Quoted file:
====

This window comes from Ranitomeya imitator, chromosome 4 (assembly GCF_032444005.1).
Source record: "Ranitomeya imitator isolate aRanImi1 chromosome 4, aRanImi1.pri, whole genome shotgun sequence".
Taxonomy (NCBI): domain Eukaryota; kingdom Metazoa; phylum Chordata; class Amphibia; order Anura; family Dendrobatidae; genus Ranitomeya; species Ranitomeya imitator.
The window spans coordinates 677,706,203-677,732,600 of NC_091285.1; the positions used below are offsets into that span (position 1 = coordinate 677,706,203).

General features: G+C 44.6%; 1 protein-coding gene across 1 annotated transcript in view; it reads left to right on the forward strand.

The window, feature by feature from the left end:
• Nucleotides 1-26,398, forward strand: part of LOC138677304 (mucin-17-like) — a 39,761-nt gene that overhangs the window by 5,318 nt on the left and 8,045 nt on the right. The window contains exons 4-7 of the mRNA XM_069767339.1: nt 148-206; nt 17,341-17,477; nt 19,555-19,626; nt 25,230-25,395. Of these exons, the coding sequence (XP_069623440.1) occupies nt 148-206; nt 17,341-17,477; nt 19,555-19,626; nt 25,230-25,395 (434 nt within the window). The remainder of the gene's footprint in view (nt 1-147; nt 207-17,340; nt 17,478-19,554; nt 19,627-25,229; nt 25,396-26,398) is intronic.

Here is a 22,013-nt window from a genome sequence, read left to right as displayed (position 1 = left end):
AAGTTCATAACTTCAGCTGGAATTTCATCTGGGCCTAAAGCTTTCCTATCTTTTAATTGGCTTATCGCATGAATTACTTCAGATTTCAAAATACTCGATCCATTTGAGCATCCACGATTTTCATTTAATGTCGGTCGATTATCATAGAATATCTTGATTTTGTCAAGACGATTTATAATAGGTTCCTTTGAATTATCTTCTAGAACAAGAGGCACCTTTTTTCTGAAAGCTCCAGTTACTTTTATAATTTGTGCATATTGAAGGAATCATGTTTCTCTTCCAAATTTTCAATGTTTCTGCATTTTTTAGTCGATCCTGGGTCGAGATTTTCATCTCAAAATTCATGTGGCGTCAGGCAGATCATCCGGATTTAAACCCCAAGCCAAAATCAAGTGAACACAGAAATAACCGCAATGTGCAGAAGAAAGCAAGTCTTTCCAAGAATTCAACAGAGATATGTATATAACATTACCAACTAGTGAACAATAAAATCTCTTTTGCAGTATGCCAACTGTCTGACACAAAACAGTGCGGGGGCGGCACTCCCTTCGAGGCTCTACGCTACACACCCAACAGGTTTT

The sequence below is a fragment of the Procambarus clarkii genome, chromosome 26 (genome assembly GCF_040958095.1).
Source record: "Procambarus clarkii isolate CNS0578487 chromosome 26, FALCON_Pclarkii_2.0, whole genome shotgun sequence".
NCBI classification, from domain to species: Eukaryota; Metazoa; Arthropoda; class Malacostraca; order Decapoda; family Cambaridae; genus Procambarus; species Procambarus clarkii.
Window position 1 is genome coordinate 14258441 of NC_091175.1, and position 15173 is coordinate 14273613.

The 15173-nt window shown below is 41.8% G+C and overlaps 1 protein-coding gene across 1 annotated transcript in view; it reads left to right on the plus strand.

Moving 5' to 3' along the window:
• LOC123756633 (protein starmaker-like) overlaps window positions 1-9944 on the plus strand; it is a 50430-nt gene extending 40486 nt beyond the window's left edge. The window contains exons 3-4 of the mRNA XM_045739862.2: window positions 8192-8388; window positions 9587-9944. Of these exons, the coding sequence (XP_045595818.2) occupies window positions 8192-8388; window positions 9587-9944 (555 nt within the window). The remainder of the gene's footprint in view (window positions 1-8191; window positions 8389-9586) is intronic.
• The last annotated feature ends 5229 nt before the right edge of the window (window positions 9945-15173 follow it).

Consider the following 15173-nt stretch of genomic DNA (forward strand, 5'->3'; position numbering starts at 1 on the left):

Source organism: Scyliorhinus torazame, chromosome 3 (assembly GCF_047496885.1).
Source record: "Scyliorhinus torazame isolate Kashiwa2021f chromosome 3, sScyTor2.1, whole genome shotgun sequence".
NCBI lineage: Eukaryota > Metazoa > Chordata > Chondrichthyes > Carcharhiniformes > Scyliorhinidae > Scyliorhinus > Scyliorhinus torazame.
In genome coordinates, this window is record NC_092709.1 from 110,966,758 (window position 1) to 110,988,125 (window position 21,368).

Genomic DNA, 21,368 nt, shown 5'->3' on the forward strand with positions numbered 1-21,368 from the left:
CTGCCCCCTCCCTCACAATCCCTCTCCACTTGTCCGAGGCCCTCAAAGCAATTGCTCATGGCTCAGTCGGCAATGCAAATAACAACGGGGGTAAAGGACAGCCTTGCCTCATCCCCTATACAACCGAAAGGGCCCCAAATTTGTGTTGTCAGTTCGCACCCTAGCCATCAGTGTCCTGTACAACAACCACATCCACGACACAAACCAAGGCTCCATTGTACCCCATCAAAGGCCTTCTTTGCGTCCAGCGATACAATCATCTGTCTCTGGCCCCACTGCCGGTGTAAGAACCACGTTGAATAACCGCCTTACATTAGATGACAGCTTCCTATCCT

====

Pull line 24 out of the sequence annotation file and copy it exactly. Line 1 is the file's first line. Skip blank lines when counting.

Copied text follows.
CTGCCCCCTCCCTCACAATCCCTCTCCACTTGTCCGAGGCCCTCAAAGCAATTGCTCATGGCTCAGTCGGCAATGCAAATAACAACGGGGGTAAAGGACAGCCTTGCCTCATCCCCTATACAACCGAAAGGGCCCCAAATTTGTGTTGTCAGTTCGCACCCTAGCCATCAGTGTCCTGTACAACAACCACATCCACGACACAAACCAAGGCTCCATTGTACCCCATCAAAGGCCTTCTTTGCGTCCAGCGATACAATCATCTGTCTCTGGCCCCACTGCCGGTGTAAGAACCACGTTGAATAACCGCCTTACATTAGATGACAGCTTCCTATCCT